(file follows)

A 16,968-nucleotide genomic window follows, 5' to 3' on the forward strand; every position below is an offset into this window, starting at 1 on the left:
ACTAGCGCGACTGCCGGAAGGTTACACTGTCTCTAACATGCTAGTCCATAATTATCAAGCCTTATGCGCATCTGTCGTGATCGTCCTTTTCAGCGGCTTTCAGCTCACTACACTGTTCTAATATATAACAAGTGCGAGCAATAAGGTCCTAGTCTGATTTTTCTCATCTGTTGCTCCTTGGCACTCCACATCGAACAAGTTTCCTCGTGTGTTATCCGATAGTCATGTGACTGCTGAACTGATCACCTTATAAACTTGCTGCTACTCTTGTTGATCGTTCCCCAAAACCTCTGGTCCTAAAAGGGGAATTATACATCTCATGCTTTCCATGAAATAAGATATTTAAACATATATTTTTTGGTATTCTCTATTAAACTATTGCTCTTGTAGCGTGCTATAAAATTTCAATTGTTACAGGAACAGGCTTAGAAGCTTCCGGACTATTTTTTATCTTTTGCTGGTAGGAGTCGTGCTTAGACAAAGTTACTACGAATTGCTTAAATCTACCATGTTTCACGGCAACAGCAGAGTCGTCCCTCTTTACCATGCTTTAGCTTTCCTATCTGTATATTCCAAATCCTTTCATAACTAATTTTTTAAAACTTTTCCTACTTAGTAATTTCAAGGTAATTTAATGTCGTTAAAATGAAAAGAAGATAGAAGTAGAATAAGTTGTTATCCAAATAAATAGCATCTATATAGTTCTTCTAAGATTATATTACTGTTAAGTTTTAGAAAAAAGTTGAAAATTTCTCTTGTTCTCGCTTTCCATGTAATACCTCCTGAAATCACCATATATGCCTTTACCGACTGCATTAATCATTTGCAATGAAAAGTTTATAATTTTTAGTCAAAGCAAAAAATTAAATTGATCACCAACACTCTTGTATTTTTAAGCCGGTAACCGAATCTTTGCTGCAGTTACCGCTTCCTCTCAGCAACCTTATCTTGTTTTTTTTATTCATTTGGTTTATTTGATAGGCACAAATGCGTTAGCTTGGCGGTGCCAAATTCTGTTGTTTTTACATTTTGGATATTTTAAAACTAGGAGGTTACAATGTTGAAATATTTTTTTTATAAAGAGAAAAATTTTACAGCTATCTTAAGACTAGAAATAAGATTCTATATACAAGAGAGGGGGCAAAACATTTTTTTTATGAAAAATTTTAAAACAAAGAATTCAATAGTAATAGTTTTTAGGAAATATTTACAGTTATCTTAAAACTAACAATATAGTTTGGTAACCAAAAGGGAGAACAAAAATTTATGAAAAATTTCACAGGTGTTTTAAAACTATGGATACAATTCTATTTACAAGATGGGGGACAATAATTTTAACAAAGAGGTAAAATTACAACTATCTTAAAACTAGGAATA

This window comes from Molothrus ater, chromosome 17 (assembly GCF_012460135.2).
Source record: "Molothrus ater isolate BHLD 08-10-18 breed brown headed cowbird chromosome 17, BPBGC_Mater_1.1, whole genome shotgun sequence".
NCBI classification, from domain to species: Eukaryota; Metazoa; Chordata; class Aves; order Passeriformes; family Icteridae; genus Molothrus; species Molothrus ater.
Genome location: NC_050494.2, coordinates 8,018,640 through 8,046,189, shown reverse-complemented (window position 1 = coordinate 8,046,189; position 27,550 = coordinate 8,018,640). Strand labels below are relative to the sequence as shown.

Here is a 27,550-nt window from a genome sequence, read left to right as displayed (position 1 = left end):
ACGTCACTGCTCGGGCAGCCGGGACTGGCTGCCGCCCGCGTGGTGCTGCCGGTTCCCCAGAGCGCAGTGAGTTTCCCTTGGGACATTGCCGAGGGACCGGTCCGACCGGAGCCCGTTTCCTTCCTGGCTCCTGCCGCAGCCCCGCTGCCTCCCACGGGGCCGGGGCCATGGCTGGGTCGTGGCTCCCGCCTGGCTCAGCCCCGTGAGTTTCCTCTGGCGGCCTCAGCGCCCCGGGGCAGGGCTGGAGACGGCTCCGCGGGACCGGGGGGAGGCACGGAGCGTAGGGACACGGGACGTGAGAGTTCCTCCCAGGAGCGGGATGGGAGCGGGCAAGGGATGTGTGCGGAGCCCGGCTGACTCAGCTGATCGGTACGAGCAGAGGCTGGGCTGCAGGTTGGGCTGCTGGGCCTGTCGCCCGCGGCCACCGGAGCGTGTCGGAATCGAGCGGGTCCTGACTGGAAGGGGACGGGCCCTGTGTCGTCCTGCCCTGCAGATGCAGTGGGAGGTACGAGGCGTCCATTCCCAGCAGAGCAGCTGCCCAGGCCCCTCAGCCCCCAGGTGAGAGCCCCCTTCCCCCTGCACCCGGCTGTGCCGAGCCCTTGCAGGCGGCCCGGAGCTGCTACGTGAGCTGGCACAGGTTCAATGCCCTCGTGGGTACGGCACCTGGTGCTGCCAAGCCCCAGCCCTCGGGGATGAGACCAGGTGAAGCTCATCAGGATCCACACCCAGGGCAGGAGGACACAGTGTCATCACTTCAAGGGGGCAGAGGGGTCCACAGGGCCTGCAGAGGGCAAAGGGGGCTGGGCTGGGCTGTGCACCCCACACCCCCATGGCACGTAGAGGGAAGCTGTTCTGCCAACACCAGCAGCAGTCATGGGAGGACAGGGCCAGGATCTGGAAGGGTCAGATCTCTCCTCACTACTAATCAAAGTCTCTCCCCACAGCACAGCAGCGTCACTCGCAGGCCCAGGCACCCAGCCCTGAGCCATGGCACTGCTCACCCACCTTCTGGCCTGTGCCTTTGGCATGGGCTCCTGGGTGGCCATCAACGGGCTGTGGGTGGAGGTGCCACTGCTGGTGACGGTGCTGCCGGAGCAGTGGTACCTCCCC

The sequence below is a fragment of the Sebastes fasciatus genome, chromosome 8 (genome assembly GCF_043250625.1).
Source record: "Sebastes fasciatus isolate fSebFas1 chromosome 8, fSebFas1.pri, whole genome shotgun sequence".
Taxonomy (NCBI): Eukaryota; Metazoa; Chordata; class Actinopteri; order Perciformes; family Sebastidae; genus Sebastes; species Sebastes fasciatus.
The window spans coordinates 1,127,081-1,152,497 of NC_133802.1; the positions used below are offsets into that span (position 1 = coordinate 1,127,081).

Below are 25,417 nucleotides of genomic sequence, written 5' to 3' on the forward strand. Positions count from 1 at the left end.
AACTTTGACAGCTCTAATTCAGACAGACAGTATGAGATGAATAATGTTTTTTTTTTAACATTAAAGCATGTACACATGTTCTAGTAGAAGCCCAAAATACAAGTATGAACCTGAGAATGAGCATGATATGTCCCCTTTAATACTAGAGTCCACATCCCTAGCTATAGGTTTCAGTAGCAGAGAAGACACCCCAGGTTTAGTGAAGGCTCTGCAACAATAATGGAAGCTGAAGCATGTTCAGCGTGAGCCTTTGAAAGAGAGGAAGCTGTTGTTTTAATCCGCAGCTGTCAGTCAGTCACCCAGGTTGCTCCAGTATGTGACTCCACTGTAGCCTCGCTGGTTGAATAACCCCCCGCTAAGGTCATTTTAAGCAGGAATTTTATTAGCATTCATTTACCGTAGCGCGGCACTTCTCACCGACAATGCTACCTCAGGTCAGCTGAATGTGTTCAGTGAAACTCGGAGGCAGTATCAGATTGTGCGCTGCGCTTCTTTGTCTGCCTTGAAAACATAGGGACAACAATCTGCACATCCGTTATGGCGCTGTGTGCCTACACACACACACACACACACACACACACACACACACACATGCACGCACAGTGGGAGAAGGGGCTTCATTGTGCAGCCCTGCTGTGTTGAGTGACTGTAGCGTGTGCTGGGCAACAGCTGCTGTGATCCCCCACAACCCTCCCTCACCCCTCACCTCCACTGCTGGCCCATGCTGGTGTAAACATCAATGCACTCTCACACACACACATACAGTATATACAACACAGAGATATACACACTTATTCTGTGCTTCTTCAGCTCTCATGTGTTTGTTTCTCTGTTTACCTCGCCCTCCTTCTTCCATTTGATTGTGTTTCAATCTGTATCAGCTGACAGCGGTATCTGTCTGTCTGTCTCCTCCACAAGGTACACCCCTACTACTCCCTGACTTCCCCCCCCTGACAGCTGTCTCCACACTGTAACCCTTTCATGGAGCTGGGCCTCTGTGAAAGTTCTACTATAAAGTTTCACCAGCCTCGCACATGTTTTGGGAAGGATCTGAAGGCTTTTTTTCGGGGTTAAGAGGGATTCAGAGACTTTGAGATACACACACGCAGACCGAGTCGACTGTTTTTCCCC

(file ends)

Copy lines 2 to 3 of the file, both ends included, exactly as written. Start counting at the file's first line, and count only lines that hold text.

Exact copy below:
ACTAGCGCGACTGCCGGAAGGTTACACTGTCTCTAACATGCTAGTCCATAATTATCAAGCCTTATGCGCATCTGTCGTGATCGTCCTTTTCAGCGGCTTTCAGCTCACTACACTGTTCTAATATATAACAAGTGCGAGCAATAAGGTCCTAGTCTGATTTTTCTCATCTGTTGCTCCTTGGCACTCCACATCGAACAAGTTTCCTCGTGTGTTATCCGATAGTCATGTGACTGCTGAACTGATCACCTTATAAACTTGCTGCTACTCTTGTTGATCGTTCCCCAAAACCTCTGGTCCTAAAAGGGGAATTATACATCTCATGCTTTCCATGAAATAAGATATTTAAACATATATTTTTTGGTATTCTCTATTAAACTATTGCTCTTGTAGCGTGCTATAAAATTTCAATTGTTACAGGAACAGGCTTAGAAGCTTCCGGACTATTTTTTATCTTTTGCTGGTAGGAGTCGTGCTTAGACAAAGTTACTACGAATTGCTTAAATCTACCATGTTTCACGGCAACAGCAGAGTCGTCCCTCTTTACCATGCTTTAGCTTTCCTATCTGTATATTCCAAATCCTTTCATAACTAATTTTTTAAAACTTTTCCTACTTAGTAATTTCAAGGTAATTTAATGTCGTTAAAATGAAAAGAAGATAGAAGTAGAATAAGTTGTTATCCAAATAAATAGCATCTATATAGTTCTTCTAAGATTATATTACTGTTAAGTTTTAGAAAAAAGTTGAAAATTTCTCTTGTTCTCGCTTTCCATGTAATACCTCCTGAAATCACCATATATGCCTTTACCGACTGCATTAATCATTTGCAATGAAAAGTTTATAATTTTTAGTCAAAGCAAAAAATTAAATTGATCACCAACACTCTTGTATTTTTAAGCCGGTAACCGAATCTTTGCTGCAGTTACCGCTTCCTCTCAGCAACCTTATCTTGTTTTTTTTATTCATTTGGTTTATTTGATAGGCACAAATGCGTTAGCTTGGCGGTGCCAAATTCTGTTGTTTTTACATTTTGGATATTTTAAAACTAGGAGGTTACAATGTTGAAATATTTTTTTTATAAAGAGAAAAATTTTACAGCTATCTTAAGACTAGAAATAAGATTCTATATACAAGAGAGGGGGCAAAACATTTTTTTTATGAAAAATTTTAAAACAAAGAATTCAATAGTAATAGTTTTTAGGAAATATTTACAGTTATCTTAAAACTAACAATATAGTTTGGTAACCAAAAGGGAGAACAAAAATTTATGAAAAATTTCACAGGTGTTTTAAAACTATGGATACAATTCTATTTACAAGATGGGGGACAATAATTTTAACAAAGAGGTAAAATTACAACTATCTTAAAACTAGGAATA

This window comes from Molothrus ater, chromosome 17 (assembly GCF_012460135.2).